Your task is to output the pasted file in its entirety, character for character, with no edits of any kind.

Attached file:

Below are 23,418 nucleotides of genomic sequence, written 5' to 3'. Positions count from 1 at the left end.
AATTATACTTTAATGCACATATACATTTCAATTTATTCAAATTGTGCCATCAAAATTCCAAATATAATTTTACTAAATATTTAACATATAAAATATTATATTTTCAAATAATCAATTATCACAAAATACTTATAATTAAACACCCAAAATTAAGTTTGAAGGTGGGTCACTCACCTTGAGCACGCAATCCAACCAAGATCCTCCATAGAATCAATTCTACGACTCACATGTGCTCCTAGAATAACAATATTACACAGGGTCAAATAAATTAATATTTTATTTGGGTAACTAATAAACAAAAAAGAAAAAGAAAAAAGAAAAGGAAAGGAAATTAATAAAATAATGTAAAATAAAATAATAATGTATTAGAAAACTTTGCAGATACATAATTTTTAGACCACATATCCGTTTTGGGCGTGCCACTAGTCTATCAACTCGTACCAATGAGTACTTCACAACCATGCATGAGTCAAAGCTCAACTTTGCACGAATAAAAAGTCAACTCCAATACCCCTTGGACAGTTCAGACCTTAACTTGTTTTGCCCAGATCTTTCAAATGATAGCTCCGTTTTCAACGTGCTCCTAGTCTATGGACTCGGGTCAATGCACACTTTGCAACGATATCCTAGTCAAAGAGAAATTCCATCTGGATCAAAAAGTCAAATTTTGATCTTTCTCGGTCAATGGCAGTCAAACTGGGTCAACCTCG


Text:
Below are 23,418 nucleotides of genomic sequence, written 5' to 3'. Positions count from 1 at the left end.
AATTATACTTTAATGCACATATACATTTCAATTTATTCAAATTGTGCCATCAAAATTCCAAATATAATTTTACTAAATATTTAACATATAAAATATTATATTTTCAAATAATCAATTATCACAAAATACTTATAATTAAACACCCAAAATTAAGTTTGAAGGTGGGTCACTCACCTTGAGCACGCAATCCAACCAAGATCCTCCATAGAATCAATTCTACGACTCACATGTGCTCCTAGAATAACAATATTACACAGGGTCAAATAAATTAATATTTTATTTGGGTAACTAATAAACAAAAAAGAAAAAGAAAAAAGAAAAGGAAAGGAAATTAATAAAATAATGTAAAATAAAATAATAATGTATTAGAAAACTTTGCAGATACATAATTTTTAGACCACATATCCGTTTTGGGCGTGCCACTAGTCTATCAACTCGTACCAATGAGTACTTCACAACCATGCATGAGTCAAAGCTCAACTTTGCACGAATAAAAAGTCAACTCCAATACCCCTTGGACAGTTCAGACCTTAACTTGTTTTGCCCAGATCTTTCAAATGATAGCTCCGTTTTCAACGTGCTCCTAGTCTATGGACTCGGGTCAATGCACACTTTGCAACGATATCCTAGTCAAAGAGAAATTCCATCTGGATCAAAAAGTCAAATTTTGATCTTTCTCGGTCAATGGCAGTCAAACTGGGTCAACCTCG